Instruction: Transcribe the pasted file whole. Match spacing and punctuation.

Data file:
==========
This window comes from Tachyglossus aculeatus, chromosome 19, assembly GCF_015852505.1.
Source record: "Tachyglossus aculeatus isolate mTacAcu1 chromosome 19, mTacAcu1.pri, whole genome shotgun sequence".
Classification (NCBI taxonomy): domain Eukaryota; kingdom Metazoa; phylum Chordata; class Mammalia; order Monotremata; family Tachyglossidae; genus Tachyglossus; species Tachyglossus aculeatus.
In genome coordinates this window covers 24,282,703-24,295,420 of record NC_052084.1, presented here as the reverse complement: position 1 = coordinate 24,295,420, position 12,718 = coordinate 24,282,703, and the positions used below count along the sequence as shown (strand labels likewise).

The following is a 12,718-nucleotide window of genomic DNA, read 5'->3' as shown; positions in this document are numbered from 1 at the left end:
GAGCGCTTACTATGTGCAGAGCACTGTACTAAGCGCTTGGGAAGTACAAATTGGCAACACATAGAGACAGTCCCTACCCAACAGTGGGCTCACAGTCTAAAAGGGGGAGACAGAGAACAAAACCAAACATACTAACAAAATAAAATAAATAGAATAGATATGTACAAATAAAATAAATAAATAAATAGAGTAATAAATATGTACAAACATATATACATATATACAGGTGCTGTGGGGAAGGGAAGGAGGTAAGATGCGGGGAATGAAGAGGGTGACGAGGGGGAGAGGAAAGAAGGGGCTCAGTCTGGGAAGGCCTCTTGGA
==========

This window comes from Tachyglossus aculeatus, chromosome 19, assembly GCF_015852505.1.
Source record: "Tachyglossus aculeatus isolate mTacAcu1 chromosome 19, mTacAcu1.pri, whole genome shotgun sequence".
Classification (NCBI taxonomy): domain Eukaryota; kingdom Metazoa; phylum Chordata; class Mammalia; order Monotremata; family Tachyglossidae; genus Tachyglossus; species Tachyglossus aculeatus.
In genome coordinates this window covers 24,282,703-24,295,420 of record NC_052084.1, presented here as the reverse complement: position 1 = coordinate 24,295,420, position 12,718 = coordinate 24,282,703, and the positions used below count along the sequence as shown (strand labels likewise).

The following is a 12,718-nucleotide window of genomic DNA, read 5'->3' as shown; positions in this document are numbered from 1 at the left end:
GAGCGCTTACTATGTGCAGAGCACTGTACTAAGCGCTTGGGAAGTACAAATTGGCAACACATAGAGACAGTCCCTACCCAACAGTGGGCTCACAGTCTAAAAGGGGGAGACAGAGAACAAAACCAAACATACTAACAAAATAAAATAAATAGAATAGATATGTACAAATAAAATAAATAAATAAATAGAGTAATAAATATGTACAAACATATATACATATATACAGGTGCTGTGGGGAAGGGAAGGAGGTAAGATGCGGGGAATGAAGAGGGTGACGAGGGGGAGAGGAAAGAAGGGGCTCAGTCTGGGAAGGCCTCTTGGA